The best chance the English owners of Sugartree Inn have of getting the green cards they need to stay in the United States is to sell their Warren B & B for enough money to buy a green card through the federal government's EB5 program.




Graham Hewison and Maxine Longmuir are living and working in the States on a five-year extension of a visa that expires in December of 2013. Because Immigration and Naturalization Services (INS) rules have changed, they don't expect their visas will be renewed when the time comes.

To prepare for that, they have put their inn on the market in preparation for having to leave, or alternately, being able to participate in the EB5 program whereby foreign investors receive residency status for investing in projects in this country.

That program provides visas for foreign investors who provide funds for projects in exchange for permanent residency (green card) status. The program requires that investors provide $500,000 and then receive residency status for themselves and their families. (Part of Sugarbush's current construction project at Lincoln Peak is funded through the EB-5 visa program.)

Hewison and Longmuir are British. They purchased the Sugartree Inn in 2004 and were living and working here under their first visa. Two and a half years ago, in December, they were granted a five-year visa extension.

"Since we qualified for our first visas and the extension, the criteria has changed to the point where we will not satisfy them because our business does not employ enough people. The magic number is 10 employees and we don't get to count ourselves," Hewison said.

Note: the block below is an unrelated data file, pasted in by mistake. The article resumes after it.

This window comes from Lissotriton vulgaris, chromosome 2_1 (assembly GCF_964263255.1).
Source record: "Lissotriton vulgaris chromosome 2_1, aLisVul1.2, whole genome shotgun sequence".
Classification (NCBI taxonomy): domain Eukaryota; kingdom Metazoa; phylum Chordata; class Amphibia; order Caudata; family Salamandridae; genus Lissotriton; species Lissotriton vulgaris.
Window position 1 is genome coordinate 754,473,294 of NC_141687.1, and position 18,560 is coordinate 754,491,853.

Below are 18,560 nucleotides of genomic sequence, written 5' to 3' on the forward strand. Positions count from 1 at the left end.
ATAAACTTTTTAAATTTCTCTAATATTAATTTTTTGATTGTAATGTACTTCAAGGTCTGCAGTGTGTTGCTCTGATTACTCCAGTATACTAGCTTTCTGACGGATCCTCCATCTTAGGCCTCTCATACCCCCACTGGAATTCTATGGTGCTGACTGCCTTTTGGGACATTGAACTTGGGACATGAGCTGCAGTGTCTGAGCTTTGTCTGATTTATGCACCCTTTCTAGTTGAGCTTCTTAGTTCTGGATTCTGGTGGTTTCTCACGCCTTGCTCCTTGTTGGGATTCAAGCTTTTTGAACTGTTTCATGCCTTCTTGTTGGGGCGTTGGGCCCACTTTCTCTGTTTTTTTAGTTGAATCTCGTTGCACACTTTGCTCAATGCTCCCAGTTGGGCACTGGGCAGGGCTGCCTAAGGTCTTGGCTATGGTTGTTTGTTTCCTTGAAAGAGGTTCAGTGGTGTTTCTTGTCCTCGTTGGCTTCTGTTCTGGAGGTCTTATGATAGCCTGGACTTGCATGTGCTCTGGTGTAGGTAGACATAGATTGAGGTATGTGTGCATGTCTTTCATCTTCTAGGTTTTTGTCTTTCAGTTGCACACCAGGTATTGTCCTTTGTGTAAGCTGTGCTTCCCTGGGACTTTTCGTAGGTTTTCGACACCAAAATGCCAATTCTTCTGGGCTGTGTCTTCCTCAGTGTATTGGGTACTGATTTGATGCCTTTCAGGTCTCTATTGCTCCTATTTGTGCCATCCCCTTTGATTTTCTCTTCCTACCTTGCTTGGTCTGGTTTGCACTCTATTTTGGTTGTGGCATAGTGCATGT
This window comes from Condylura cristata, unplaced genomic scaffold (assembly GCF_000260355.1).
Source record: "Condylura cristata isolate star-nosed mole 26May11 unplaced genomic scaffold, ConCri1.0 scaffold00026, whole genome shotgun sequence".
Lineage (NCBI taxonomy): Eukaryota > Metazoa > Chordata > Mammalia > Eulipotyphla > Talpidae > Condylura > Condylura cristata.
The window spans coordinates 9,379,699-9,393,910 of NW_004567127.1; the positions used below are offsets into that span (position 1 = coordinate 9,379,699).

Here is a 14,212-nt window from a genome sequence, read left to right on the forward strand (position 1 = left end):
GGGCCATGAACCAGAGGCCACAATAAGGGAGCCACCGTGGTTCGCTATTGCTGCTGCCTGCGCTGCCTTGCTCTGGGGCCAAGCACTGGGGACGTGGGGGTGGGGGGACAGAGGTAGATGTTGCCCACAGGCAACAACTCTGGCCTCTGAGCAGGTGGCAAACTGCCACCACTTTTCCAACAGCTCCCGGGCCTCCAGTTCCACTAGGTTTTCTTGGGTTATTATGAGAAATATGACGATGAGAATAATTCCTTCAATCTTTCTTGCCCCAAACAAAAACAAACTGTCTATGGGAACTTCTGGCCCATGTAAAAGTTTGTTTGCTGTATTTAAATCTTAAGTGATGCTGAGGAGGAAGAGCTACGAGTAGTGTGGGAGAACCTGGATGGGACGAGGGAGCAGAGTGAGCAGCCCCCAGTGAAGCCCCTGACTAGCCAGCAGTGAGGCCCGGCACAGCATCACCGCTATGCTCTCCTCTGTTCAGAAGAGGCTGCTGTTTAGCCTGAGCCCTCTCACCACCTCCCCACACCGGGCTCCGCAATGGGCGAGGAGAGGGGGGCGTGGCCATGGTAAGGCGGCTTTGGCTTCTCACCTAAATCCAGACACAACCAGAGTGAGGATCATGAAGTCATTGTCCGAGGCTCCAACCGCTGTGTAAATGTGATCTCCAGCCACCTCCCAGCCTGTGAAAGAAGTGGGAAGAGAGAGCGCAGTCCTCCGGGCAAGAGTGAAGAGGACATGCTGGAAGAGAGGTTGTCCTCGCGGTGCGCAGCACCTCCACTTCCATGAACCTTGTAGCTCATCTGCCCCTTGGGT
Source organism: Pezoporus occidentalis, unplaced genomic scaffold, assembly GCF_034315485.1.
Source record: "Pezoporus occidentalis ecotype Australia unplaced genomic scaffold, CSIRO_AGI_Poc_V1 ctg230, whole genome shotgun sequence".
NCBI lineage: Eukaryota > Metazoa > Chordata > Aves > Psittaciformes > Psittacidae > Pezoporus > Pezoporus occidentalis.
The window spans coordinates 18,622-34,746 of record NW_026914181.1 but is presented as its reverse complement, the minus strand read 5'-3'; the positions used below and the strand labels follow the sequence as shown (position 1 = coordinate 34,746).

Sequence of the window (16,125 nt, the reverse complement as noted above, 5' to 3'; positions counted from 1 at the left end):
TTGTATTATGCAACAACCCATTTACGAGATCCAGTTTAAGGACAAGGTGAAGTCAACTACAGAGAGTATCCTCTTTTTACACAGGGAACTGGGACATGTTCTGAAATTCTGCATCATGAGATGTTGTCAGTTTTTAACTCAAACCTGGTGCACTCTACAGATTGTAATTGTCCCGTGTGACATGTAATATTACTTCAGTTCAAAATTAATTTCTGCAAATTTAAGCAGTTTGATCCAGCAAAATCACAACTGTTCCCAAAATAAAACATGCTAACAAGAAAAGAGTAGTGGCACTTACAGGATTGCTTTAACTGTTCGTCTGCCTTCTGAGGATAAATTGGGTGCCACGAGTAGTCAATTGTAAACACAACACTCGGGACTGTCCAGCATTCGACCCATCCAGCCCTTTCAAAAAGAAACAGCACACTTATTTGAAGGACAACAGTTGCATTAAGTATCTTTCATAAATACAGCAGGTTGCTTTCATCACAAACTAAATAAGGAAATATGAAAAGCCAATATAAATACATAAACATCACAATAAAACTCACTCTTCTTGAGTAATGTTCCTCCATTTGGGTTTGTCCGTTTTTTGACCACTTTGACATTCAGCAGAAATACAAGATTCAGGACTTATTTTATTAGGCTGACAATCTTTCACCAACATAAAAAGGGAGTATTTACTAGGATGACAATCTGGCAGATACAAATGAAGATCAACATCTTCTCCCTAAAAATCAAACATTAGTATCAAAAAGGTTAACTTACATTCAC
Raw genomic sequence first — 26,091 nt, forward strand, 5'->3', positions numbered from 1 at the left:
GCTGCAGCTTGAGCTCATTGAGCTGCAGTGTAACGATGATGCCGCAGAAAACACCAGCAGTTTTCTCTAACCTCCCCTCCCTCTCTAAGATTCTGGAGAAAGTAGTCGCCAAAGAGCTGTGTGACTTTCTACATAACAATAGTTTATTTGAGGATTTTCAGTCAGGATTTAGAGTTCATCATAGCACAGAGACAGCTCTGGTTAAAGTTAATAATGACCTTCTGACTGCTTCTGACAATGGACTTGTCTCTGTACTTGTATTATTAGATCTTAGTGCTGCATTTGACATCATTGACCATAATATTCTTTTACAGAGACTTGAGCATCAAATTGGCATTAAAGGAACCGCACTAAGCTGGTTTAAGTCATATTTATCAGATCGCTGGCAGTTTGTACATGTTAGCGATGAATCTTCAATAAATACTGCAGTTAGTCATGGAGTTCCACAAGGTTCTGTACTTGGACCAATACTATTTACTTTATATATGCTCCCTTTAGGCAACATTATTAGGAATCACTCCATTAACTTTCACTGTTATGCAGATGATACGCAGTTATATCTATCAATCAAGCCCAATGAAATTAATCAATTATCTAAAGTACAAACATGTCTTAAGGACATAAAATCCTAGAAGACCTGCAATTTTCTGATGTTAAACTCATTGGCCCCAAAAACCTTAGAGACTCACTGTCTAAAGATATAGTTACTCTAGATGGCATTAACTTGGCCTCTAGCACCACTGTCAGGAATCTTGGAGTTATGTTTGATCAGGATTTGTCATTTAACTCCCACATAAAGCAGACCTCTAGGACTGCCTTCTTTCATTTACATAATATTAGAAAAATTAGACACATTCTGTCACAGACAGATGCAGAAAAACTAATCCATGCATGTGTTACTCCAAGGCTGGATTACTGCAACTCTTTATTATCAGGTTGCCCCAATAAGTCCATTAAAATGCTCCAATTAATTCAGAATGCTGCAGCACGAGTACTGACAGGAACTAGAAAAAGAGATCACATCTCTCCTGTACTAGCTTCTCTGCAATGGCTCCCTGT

"Our anticipation is based on the experiences of other people we know in similar situations," he explained.

"We are pretty much resigned to the fact that if we were to apply, we'd be turned down. There are a lot of examples of people we've known who've been in same situation as us. The temptation would be for us to try and get ahead of the game and put in now to renew our application, but we also know of examples of other Brits who have done that and have been turned down and then had the remainder of their visas remanded," he continued.

Hewison said he was aware of local lobbying efforts on their behalf and said he and Longmuir were very appreciative and humbled by that response. He also said that, short of changing INS policy, he was not hopeful that their visas would be renewed.

"I really think the value in the lobbying is to raise the issue for the next people to be in this situation. Maxine and I are pretty resigned to the fact that when our time is up, it's up. We're already planning for that, but it's going to break our hearts. The thought of showing people around our home to sell it when we don't want to is going to kill us. But we came into this with our eyes open, knowing there would be a definite endpoint without residency status. It appears to have gone the other way," he said.

"We're philosophical about it, but if waving the flag about it can improve things for other people, we'd be very happy for them," he added.

"The only way forward is the 'buy a green card' program and people are shocked by how that works. If only we'd known about this years ago before we bought the inn, we'd have gone that way. Our plan might be, if the timing works, to place the inn on the market and when it sells, buy the green cards through the EB5 program," he concluded.

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